Company in court after workers suffer from debilitating nerve condition

A company responsible for maintaining the grounds of a naval base in Cornwall has been fined after three workers were diagnosed with a debilitating condition that left them with permanent nerve damage.

The three men, who do not wish to be named, were employed to maintain the extensive grounds at HMS Raleigh in Torpoint where they were exposed to high levels of hand arm vibration (HAV) caused by using tools such as hedge cutters and strimmers for long periods.

Truro Magistrates Court heard yesterday (6 May) that all three were diagnosed with Hand Arm Vibration Syndrome (HAVS) or Carpal Tunnel Syndrome (CTS) by occupational health providers in January 2012.

An investigation by the Health and Safety Executive (HSE) revealed the company was aware each worker had vibration-related conditions or health issues that could be aggravated by vibration, having had health surveillance reports between 2009 and 2011.

The court was told, however, that the workers employers failed to put control measures in place before or after the condition was identified in the workers.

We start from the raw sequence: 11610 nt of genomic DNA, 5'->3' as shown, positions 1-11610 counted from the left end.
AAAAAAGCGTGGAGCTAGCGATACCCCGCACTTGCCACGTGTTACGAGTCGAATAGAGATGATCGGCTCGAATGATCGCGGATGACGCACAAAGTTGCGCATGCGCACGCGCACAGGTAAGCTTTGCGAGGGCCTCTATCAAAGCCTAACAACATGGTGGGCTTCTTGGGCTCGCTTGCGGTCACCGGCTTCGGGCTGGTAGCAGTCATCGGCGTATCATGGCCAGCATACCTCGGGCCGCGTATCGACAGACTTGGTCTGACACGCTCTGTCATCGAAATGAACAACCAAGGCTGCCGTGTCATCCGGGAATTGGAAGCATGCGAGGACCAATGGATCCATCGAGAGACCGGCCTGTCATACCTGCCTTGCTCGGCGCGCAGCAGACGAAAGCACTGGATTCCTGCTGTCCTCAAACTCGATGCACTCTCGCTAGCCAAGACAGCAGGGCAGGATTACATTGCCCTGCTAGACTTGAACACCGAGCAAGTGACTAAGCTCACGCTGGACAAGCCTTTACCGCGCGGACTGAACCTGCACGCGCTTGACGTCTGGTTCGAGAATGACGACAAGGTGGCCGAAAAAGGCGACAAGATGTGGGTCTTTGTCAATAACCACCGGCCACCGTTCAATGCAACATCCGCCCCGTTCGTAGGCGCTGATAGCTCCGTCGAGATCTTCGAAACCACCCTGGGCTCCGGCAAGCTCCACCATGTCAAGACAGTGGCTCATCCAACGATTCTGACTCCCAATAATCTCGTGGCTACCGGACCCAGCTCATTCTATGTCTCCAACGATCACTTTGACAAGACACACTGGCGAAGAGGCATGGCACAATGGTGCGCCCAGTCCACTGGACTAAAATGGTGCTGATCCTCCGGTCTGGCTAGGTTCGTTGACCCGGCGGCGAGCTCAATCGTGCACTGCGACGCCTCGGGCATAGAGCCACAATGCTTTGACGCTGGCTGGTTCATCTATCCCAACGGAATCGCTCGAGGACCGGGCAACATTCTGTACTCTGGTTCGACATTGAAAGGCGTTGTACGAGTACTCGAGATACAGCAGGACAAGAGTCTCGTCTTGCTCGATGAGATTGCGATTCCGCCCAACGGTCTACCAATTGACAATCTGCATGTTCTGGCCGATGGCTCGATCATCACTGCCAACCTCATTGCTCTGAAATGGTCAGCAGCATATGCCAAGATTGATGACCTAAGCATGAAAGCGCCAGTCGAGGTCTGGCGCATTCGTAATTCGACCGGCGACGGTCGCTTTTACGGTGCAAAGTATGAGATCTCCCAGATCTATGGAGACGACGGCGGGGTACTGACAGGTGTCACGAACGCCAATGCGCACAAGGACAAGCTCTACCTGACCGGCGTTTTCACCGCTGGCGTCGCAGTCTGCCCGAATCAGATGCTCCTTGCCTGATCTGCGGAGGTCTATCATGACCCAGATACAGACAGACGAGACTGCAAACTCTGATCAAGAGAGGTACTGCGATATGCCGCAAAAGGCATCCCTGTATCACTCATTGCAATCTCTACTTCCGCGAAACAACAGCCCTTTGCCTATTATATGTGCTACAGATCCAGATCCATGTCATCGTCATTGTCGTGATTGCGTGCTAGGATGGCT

HSE said the company did not properly assess the vibration risks faced by staff using hedge cutters, strimmers and other tools and failed to implement suitable controls, such as limiting their exposure to such machinery or providing alternatives. Grounds maintenance staff could regularly work eight hours a day using the same tools.

The court heard the permanent damage caused to the three men’s health had a significant impact on their ability to work and their quality of life.

The company based in London, was fined a total of £10,000 and ordered to pay £10,000 in costs after admitting two breaches of the Control of Vibration at Work Regulations 2005.

Speaking after the hearing, HSE Inspector Emma O’Hara said:

“Almost half of all the ill-health reports sent to HSE relate to Hand Arm Vibration and Carpal Tunnel Syndrome associated with working with vibrating tools, many from the horticulture industry.

The mens employer failed to take action – despite the warning signs raised in earlier health surveillance reports – to prevent the physical damage caused by prolonged use of such tools, causing these three workers pain and discomfort.

The company should have properly assessed the level of vibration to which these workers were exposed and limited the amount of time they spent using tools such as hedge cutters and strimmers.”

* Editors note – Please see our information page in relation to vibration